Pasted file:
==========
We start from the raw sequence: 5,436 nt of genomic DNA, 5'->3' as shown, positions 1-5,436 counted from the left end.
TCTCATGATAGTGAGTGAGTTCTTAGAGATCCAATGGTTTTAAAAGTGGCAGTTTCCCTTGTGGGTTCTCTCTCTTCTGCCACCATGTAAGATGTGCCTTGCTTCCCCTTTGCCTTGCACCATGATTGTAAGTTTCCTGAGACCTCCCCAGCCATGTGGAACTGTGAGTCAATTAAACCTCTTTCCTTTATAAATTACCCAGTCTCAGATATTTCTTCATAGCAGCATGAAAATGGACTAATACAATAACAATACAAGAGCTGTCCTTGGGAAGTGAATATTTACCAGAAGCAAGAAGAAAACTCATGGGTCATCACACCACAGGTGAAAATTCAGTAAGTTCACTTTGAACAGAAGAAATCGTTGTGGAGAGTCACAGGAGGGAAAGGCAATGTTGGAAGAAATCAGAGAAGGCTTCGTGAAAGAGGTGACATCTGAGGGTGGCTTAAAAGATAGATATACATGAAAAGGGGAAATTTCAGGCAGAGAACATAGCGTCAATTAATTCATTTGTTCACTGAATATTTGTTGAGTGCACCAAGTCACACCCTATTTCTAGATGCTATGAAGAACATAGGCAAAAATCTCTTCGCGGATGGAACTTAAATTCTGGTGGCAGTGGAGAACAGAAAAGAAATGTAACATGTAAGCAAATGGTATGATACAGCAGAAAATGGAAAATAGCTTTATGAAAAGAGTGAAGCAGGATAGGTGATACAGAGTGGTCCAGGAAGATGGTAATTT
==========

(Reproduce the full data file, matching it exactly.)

We start from the raw sequence: 5,436 nt of genomic DNA, 5'->3' as shown, positions 1-5,436 counted from the left end.
TCTCATGATAGTGAGTGAGTTCTTAGAGATCCAATGGTTTTAAAAGTGGCAGTTTCCCTTGTGGGTTCTCTCTCTTCTGCCACCATGTAAGATGTGCCTTGCTTCCCCTTTGCCTTGCACCATGATTGTAAGTTTCCTGAGACCTCCCCAGCCATGTGGAACTGTGAGTCAATTAAACCTCTTTCCTTTATAAATTACCCAGTCTCAGATATTTCTTCATAGCAGCATGAAAATGGACTAATACAATAACAATACAAGAGCTGTCCTTGGGAAGTGAATATTTACCAGAAGCAAGAAGAAAACTCATGGGTCATCACACCACAGGTGAAAATTCAGTAAGTTCACTTTGAACAGAAGAAATCGTTGTGGAGAGTCACAGGAGGGAAAGGCAATGTTGGAAGAAATCAGAGAAGGCTTCGTGAAAGAGGTGACATCTGAGGGTGGCTTAAAAGATAGATATACATGAAAAGGGGAAATTTCAGGCAGAGAACATAGCGTCAATTAATTCATTTGTTCACTGAATATTTGTTGAGTGCACCAAGTCACACCCTATTTCTAGATGCTATGAAGAACATAGGCAAAAATCTCTTCGCGGATGGAACTTAAATTCTGGTGGCAGTGGAGAACAGAAAAGAAATGTAACATGTAAGCAAATGGTATGATACAGCAGAAAATGGAAAATAGCTTTATGAAAAGAGTGAAGCAGGATAGGTGATACAGAGTGGTCCAGGAAGATGGTAATTT